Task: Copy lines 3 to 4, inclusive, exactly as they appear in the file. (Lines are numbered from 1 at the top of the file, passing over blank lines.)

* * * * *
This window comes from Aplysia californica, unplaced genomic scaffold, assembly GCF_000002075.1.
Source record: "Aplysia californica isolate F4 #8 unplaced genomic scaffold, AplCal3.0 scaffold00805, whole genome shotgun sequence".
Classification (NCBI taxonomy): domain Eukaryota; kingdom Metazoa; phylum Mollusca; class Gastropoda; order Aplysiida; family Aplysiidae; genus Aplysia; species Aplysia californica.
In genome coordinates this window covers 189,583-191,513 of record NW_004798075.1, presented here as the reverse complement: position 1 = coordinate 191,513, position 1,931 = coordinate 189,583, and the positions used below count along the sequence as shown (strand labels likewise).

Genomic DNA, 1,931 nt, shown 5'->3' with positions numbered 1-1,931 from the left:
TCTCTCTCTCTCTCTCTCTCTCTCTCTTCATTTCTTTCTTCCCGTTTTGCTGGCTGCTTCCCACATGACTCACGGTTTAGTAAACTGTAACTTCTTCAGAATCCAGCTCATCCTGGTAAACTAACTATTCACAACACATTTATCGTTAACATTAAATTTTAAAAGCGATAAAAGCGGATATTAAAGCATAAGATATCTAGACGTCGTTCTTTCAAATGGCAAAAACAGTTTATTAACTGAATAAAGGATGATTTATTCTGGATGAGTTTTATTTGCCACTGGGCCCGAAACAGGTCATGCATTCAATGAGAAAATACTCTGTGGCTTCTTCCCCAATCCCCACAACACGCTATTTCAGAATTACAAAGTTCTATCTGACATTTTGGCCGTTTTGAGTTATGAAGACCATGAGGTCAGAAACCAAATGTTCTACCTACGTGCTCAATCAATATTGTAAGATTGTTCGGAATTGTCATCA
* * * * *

Classification (NCBI taxonomy): domain Eukaryota; kingdom Metazoa; phylum Mollusca; class Gastropoda; order Aplysiida; family Aplysiidae; genus Aplysia; species Aplysia californica.
In genome coordinates this window covers 189,583-191,513 of record NW_004798075.1, presented here as the reverse complement: position 1 = coordinate 191,513, position 1,931 = coordinate 189,583, and the positions used below count along the sequence as shown (strand labels likewise).